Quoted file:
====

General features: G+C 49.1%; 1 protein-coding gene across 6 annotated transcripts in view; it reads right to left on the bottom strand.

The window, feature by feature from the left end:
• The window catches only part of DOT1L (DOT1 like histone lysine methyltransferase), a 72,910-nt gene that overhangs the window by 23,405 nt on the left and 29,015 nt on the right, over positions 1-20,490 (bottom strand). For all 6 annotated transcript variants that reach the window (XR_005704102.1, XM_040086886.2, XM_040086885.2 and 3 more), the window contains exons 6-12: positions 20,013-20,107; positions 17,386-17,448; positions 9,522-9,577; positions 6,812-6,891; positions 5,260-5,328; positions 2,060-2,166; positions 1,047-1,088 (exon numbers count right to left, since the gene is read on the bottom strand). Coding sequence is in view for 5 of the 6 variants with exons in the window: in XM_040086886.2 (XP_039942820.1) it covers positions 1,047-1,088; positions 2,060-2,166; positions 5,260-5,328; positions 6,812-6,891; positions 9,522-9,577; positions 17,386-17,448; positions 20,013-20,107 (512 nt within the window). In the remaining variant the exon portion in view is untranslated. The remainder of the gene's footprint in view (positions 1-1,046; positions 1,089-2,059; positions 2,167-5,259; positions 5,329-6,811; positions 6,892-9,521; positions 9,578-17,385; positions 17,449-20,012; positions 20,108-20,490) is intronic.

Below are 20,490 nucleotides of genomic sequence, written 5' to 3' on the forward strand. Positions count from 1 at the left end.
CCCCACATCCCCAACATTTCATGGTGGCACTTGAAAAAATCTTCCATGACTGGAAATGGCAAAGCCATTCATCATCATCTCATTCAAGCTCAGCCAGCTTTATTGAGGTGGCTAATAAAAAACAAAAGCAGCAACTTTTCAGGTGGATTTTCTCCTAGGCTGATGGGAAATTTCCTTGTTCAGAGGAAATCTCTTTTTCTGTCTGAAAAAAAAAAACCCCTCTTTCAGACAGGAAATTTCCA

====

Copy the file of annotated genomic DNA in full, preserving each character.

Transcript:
General features: G+C 49.1%; 1 protein-coding gene across 6 annotated transcripts in view; it reads right to left on the bottom strand.

The window, feature by feature from the left end:
• The window catches only part of DOT1L (DOT1 like histone lysine methyltransferase), a 72,910-nt gene that overhangs the window by 23,405 nt on the left and 29,015 nt on the right, over positions 1-20,490 (bottom strand). For all 6 annotated transcript variants that reach the window (XR_005704102.1, XM_040086886.2, XM_040086885.2 and 3 more), the window contains exons 6-12: positions 20,013-20,107; positions 17,386-17,448; positions 9,522-9,577; positions 6,812-6,891; positions 5,260-5,328; positions 2,060-2,166; positions 1,047-1,088 (exon numbers count right to left, since the gene is read on the bottom strand). Coding sequence is in view for 5 of the 6 variants with exons in the window: in XM_040086886.2 (XP_039942820.1) it covers positions 1,047-1,088; positions 2,060-2,166; positions 5,260-5,328; positions 6,812-6,891; positions 9,522-9,577; positions 17,386-17,448; positions 20,013-20,107 (512 nt within the window). In the remaining variant the exon portion in view is untranslated. The remainder of the gene's footprint in view (positions 1-1,046; positions 1,089-2,059; positions 2,167-5,259; positions 5,329-6,811; positions 6,892-9,521; positions 9,578-17,385; positions 17,449-20,012; positions 20,108-20,490) is intronic.

Below are 20,490 nucleotides of genomic sequence, written 5' to 3' on the forward strand. Positions count from 1 at the left end.
CCCCACATCCCCAACATTTCATGGTGGCACTTGAAAAAATCTTCCATGACTGGAAATGGCAAAGCCATTCATCATCATCTCATTCAAGCTCAGCCAGCTTTATTGAGGTGGCTAATAAAAAACAAAAGCAGCAACTTTTCAGGTGGATTTTCTCCTAGGCTGATGGGAAATTTCCTTGTTCAGAGGAAATCTCTTTTTCTGTCTGAAAAAAAAAAACCCCTCTTTCAGACAGGAAATTTCCA